South-Western College Publishing - Economics  
Agriculture Key to New Trade Deal
Subject World Trade Agreement
Topic International Trade
Key Words

Tariffs, Subsidies, and Trade Agreement

News Story

After a disappointing meeting in Mexico last year, new meetings of the World Trade Organization are taking place in Geneva. The WTO hopes to reach an international trade agreement aimed at bringing developing nations more fully into the world's trading system. Such integration will provide stability and growth to the global economy.

In order to succeed, international trade officials will have to satisfy developing countries that Europeans and the United States are ready to reduce domestic subsidies and artificial supports for their own farmers. These richer nations must also give smaller nations a crack at the international market. In return, third world nations will open new markets to the goods and services produced by industrial nations. If successful, the result will benefit all countries and all citizens of those countries.

The meeting is testing confidence in the fairness of global trading, with agriculture being the key issue. Given last year's walkout in Mexico led by the African delegates, the World Trade Organization's delegates will have to strike a compromise on agricultural policies that have tended to support larger nations in the past.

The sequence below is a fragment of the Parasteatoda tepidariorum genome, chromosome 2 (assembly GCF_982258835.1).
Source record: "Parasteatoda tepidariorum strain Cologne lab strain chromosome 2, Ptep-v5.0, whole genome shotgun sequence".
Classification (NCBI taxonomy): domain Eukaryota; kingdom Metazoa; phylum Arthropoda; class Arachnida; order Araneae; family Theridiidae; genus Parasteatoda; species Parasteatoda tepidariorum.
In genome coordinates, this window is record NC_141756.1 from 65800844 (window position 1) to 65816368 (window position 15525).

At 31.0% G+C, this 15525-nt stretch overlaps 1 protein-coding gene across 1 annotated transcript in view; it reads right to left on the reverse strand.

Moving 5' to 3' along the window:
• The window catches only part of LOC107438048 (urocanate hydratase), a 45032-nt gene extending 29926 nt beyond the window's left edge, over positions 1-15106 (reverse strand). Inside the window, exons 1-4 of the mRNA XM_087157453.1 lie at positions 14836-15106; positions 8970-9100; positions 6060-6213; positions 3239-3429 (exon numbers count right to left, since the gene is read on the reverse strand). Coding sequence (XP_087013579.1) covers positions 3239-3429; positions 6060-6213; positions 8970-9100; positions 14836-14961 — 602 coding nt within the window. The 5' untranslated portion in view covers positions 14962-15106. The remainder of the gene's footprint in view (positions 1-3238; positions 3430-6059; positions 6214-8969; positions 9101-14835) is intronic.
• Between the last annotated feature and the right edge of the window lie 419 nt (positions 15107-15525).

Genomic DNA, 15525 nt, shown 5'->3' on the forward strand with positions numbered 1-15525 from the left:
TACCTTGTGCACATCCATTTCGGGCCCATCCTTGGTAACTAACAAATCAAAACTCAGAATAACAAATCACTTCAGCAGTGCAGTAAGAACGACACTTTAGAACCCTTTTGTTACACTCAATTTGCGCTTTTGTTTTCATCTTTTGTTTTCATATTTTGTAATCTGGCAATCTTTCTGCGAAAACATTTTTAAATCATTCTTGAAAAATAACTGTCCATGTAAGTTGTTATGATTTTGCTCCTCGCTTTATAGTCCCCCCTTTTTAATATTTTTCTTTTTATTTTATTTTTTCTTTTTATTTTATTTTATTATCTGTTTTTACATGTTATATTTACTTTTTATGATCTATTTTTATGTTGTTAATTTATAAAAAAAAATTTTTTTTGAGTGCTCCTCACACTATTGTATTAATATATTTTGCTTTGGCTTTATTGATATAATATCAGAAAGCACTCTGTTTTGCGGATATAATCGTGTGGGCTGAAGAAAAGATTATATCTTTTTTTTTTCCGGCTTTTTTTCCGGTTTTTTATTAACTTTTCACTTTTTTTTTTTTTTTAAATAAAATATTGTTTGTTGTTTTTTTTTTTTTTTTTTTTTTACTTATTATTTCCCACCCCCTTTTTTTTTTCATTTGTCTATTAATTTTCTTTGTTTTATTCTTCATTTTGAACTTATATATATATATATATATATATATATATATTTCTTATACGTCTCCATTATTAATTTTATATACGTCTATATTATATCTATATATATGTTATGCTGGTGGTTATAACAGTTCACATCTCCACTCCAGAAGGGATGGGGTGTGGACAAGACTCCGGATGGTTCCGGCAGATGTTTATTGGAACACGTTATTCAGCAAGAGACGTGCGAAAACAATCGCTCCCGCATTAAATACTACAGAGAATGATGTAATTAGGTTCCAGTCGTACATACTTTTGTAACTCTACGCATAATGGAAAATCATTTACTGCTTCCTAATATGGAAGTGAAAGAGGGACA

Europe, in a reversal of its usual position on farm subsidies, has apparently seen the writing on the wall. The European Union gave in to the poorer nations' demands this year and has offered to eliminate all export subsides for farm goods.

While the U.S. has not offered to reduce subsidies, Richard Mills, a spokesman for the U.S. position, said that the U.S., "understands and recognizes the sensitivity and importance of cotton" for the African nations. He suggested that one solution might be cutting U.S. tariffs on cotton.

Mr. Mills further stated that Mr. Zoellick, the United States trade representative, deserved credit for persuading Europeans to agree to eliminate their export subsidies. "We made it clear [that] no deal would be possible without their [European's] elimination [of European barriers]," Mills said.

Although the outcome is still in doubt, hope has arisen about gaining some kind of an agreement in Geneva. U.S. Representative Sander M. Levin, Democrat of Michigan and the ranking minority member of the House Ways and Means trade subcommittee, predicted that the world trade body would reach some kind of an agreement, however vague, if only to avoid another embarrassing failure. "The odds are good," he said, "that they'll declare some kind of victory [even] without any real success."

(Updated July, 2004)


How would cutting U.S. tariffs on cotton help third world countries?

2. Define the concept of an export subsidy. How do such subsidies affect free markets?
3. Discuss how opening of new markets in third world countries will improve the global market place.
Source Elizabeth Becker, "Trade Talks in Geneva Offer More Hope This Time", New York Times Online, July 26, 2004.

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